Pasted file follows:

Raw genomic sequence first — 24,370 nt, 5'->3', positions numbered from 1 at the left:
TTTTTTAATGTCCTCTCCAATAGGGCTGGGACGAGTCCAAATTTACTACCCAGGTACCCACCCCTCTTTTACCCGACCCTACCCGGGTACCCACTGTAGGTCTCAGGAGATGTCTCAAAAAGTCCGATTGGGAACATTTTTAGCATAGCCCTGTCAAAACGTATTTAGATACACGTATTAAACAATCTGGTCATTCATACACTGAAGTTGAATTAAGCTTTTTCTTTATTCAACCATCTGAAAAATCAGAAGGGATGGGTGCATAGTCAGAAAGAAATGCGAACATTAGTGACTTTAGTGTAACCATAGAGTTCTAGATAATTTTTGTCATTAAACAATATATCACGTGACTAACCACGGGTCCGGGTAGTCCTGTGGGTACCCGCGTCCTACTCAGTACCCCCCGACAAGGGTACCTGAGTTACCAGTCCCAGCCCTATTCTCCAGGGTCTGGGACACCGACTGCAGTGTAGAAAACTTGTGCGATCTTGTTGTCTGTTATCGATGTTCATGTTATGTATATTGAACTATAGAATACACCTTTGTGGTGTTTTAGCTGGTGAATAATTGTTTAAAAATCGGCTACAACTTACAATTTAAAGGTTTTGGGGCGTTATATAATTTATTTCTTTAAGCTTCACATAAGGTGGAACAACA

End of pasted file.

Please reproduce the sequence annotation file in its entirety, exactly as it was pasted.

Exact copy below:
Raw genomic sequence first — 24,370 nt, 5'->3', positions numbered from 1 at the left:
TTTTTTAATGTCCTCTCCAATAGGGCTGGGACGAGTCCAAATTTACTACCCAGGTACCCACCCCTCTTTTACCCGACCCTACCCGGGTACCCACTGTAGGTCTCAGGAGATGTCTCAAAAAGTCCGATTGGGAACATTTTTAGCATAGCCCTGTCAAAACGTATTTAGATACACGTATTAAACAATCTGGTCATTCATACACTGAAGTTGAATTAAGCTTTTTCTTTATTCAACCATCTGAAAAATCAGAAGGGATGGGTGCATAGTCAGAAAGAAATGCGAACATTAGTGACTTTAGTGTAACCATAGAGTTCTAGATAATTTTTGTCATTAAACAATATATCACGTGACTAACCACGGGTCCGGGTAGTCCTGTGGGTACCCGCGTCCTACTCAGTACCCCCCGACAAGGGTACCTGAGTTACCAGTCCCAGCCCTATTCTCCAGGGTCTGGGACACCGACTGCAGTGTAGAAAACTTGTGCGATCTTGTTGTCTGTTATCGATGTTCATGTTATGTATATTGAACTATAGAATACACCTTTGTGGTGTTTTAGCTGGTGAATAATTGTTTAAAAATCGGCTACAACTTACAATTTAAAGGTTTTGGGGCGTTATATAATTTATTTCTTTAAGCTTCACATAAGGTGGAACAACA